Pearls and Irritations
27 Nov 2022
Recently, a correspondent on Australia’s national broadcaster casually referred to Hong Kong as a “police state”. This ignores that the courts operate under common law rules. The role of the judge is key. They are not mouth-pieces of the central government. In HKSAR v Lai Man-ling & 4 Others, Hong Kong’s image overseas has been tarnished by a decision to convict people for writing a children’s book, a judgement which no one can understand and which was wrong.
Radio National is Australia’s national broadcaster, exercising wide influence.
In commenting on the outcome of the recent 20th Party Congress whereby Mr Xi Jinping’s term as General Secretary of the Chinese Communist Party was extended for another five years, the correspondent casually referred to Hong Kong as a “police state”. This was not an isolated incident. Many Western media outlets, in commenting on criminal convictions by the Hong Kong courts in national security-related cases, have categorised those courts as mouth-pieces of the Central Government, ignoring the fact that the courts operate under common law rules and principles. To dispel such misconceptions – or to quash such bias – it is of importance that in reaching their verdicts courts should make their reasons clear, intelligible and transparent.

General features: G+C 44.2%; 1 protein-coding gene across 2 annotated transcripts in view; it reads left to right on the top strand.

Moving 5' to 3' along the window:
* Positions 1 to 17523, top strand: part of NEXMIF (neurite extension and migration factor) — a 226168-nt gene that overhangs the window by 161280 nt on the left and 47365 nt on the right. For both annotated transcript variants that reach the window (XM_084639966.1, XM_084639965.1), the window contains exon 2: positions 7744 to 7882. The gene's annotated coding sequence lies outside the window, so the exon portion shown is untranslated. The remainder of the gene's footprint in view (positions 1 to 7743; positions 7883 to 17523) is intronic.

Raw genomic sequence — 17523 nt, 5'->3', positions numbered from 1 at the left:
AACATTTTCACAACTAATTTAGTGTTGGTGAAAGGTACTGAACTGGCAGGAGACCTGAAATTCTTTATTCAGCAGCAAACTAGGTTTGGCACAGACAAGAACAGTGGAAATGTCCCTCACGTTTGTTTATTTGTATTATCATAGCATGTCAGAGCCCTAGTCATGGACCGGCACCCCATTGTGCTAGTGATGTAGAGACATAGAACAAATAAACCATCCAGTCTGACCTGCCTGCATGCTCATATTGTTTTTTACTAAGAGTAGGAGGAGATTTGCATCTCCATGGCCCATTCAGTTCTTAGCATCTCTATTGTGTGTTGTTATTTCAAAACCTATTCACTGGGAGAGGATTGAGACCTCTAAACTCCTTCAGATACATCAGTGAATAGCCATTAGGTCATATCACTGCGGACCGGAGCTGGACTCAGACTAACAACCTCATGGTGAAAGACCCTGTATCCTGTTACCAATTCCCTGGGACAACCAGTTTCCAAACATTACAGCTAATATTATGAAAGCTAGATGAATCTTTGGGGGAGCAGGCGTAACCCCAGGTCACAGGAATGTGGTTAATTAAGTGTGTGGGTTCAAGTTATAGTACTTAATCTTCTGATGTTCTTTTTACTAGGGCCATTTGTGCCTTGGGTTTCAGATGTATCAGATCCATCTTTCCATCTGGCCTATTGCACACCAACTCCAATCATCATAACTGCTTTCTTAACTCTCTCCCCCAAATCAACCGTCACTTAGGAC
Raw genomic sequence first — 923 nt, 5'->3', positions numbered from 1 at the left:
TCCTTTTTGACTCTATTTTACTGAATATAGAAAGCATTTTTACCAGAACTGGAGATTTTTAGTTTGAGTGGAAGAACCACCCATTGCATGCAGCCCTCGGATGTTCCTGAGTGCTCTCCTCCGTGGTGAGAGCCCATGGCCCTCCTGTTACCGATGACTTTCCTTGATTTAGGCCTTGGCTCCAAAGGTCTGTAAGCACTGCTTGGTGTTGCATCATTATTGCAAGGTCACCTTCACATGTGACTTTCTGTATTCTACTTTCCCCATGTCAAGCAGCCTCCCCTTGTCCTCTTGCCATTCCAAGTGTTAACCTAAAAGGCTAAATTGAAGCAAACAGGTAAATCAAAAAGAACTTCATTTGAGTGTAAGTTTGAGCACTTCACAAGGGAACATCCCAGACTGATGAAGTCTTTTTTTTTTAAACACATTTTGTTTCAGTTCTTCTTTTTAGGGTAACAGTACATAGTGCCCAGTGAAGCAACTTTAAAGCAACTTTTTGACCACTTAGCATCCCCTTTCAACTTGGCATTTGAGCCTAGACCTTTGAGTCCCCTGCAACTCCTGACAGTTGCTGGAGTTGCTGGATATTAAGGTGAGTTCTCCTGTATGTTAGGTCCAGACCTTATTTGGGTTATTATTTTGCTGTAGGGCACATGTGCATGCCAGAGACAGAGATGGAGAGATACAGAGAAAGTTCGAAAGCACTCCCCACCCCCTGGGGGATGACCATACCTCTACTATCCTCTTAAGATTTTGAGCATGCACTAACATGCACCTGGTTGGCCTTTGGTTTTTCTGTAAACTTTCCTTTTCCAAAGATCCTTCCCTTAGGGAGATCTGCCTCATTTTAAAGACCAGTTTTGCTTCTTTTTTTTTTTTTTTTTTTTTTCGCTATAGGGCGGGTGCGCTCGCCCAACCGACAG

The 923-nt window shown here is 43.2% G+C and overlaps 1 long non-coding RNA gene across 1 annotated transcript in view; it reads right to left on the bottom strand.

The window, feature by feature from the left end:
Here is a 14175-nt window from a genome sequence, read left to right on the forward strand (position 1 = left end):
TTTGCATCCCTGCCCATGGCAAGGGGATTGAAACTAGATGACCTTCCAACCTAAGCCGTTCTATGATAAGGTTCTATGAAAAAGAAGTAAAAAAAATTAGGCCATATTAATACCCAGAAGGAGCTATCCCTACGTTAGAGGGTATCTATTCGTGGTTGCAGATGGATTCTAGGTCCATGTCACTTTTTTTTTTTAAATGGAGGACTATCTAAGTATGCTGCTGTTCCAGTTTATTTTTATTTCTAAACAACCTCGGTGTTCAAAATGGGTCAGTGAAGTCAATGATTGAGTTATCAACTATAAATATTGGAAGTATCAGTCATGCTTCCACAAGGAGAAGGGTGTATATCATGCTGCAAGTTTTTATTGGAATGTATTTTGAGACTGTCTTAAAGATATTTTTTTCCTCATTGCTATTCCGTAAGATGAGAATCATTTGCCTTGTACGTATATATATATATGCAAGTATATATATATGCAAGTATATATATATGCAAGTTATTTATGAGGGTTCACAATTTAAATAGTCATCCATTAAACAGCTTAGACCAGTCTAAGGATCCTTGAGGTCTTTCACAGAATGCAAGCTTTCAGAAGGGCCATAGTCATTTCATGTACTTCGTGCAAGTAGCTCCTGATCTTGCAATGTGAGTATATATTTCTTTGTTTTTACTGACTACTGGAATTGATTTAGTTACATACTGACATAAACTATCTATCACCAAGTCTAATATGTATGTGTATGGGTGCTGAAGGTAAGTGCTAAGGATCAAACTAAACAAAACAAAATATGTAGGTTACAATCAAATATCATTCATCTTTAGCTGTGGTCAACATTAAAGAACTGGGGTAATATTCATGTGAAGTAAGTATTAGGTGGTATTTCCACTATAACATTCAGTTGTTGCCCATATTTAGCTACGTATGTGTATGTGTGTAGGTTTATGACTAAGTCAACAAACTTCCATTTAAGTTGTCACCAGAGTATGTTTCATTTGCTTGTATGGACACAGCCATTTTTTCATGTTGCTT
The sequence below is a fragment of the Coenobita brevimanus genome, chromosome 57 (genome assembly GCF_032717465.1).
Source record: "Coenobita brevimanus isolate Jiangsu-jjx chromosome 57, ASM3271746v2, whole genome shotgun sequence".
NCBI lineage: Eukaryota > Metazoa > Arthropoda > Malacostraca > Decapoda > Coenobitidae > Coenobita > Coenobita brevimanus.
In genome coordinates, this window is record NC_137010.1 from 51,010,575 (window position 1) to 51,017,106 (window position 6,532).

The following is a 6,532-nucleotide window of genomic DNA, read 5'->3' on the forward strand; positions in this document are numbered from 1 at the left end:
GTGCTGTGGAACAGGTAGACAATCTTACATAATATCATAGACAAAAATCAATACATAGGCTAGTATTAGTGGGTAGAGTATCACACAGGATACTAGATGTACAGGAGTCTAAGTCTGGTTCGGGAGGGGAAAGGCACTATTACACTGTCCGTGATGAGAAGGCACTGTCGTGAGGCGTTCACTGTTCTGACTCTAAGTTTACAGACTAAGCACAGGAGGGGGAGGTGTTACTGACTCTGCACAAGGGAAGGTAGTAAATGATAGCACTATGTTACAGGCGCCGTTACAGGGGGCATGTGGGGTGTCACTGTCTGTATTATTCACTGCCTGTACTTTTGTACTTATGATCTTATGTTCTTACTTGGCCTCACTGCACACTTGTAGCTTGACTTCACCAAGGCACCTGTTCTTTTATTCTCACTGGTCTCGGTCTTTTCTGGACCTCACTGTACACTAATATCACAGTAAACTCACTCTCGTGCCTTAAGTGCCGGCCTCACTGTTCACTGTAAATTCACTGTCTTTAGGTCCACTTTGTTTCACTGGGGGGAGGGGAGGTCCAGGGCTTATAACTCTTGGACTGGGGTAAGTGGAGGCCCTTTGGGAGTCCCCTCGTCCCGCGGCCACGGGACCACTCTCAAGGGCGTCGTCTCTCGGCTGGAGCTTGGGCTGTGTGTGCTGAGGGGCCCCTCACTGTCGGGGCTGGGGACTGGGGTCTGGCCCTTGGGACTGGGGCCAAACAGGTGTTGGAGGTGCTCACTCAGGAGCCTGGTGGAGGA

HKSAR v Lai Man-ling & 4 Others [ Criminal Case No.854/2021, 10/9/2022 ]
This brings into prominence the case where five university-trained speech therapists were convicted of conspiracy to publish and distribute seditious publications and sentenced to 19 months’ imprisonment. These were books of cartoons with accompanying commentary. The story line concerned wolves subjugating a village of sheep. The case has attracted worldwide attention. The District Judge’s Reasons for Verdict is 68 pages long, with 47 footnotes: dead on arrival for the average reader... Click here to read the full article.